Creating a Monthly Calendar (That You'll Actually Use)

Creating a Monthly Calendar (That You'll Actually Use)

Today is Day 29 in the 31 Days to a Super-Purposeful Schedule series.

How good are you at thinking ahead?

I’m a bit of a visionary so I can think long-long term, but when it comes to planning my month, I’m awful! Birthdays and events always seem to sneak up on me so I’m sending out notes and shopping at the last minute. (Or not at all, if I’m super late in remembering. Sad, right?)

Besides forgetting birthdays, another downside of not using the calendar are those big crazy goals we talked about on Day 3. Remember those? They are the wild ideas, aspirations, and adventures that are pretty much never going to happen unless we schedule room for them. They easily get lost in the day to day routine so a monthly calendar should be a perfect place to pencil them in. 

My monthly calendar gets neglected more than any other plan tool. I occasionally write things down but never remember to go back and check them. It just gathers dust. So after this series of purposeful scheduling, I think it’s important to start tackling more big picture plans using amonthly calendar.

The one I recently created is a bit of a hybrid between an events calendar and an editorial one. If you downloaded the workbook, yours will be too. It’s got lines for projects or post titles and checkboxes for when things actually get done. (Woot!)

Creating a Monthly Calendar (That You'll Actually Use)

Creating a Monthly Calendar (That You'll Actually Use)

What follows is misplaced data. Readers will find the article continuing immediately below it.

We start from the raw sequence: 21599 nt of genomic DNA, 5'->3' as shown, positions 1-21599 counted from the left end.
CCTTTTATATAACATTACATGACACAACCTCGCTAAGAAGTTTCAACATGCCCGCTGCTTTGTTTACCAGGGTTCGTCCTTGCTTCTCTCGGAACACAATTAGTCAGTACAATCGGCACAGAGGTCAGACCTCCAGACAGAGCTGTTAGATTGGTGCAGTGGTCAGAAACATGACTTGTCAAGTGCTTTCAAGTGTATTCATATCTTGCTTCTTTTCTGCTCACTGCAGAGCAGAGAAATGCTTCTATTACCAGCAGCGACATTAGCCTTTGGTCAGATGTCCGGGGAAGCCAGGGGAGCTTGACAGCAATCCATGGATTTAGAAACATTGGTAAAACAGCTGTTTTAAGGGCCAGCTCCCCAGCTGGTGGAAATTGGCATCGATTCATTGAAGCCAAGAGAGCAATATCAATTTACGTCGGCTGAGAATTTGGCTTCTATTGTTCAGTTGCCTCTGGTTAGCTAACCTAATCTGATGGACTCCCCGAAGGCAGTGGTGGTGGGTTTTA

Step 1 | Set reminders

When I did Lara Casey’s Powersheets, I always set a reminder so that I’d get an alert when it was time to plan the next month. It helped me remember to actually sit down and plan, so I would love to get back to doing that. Even if you only have 15 minutes, make yourself stop and plan the day that reminder goes off.


Step 2 | Add all static events

These are the things that are pretty much fixed. Birthdays, anniversaries, holidays, school or sports games, parties, date nights, etc. Start with the activities that are consistent and aren’t super likely to change.


Step 3 | Pencil in crazy goals

Check your list for those things you want to do but feel like you never actually get to. Use pencil and just pick a day. If you have to move it, that’s okay. But having it written will probably make you more intentional about it.


Step 4 | Choose a focus area

I’m big on using themes to remember to get things done. So I love the idea of having a focus area each month. So then if your website is outdated, your kids need more quality time after a busy season, or your house is in bad shape, spend a little time throughout the month focusing on that one major focus area.


Step 5 | Specific blog posts and projects

Even if you don’t have a boss, it’s really important to give yourself deadlines so you can make progress. The last step is to fill in your projects and blog posts for the month on the day they will be “due.” I plug these into Asana so that I get a daily email to remind me what’s coming up. Try to think about when you’ll work on them and how long they will realistically take before setting a date.

That’s it! Do each of these tasks quickly and you could have your entire month mapped out in 15-20 minutes flat.

Today’s Action Step:

Set a reminder alert to plan next month. If you think it’s best to plan it while this info is fresh on your brain, make your timer go off later today when you have time. You can use the planner I included in the workbook to create your calendar. (*Note: if you're already subscribed and are having trouble accessing the Free Resource page, email me for a refresher on the password. xo)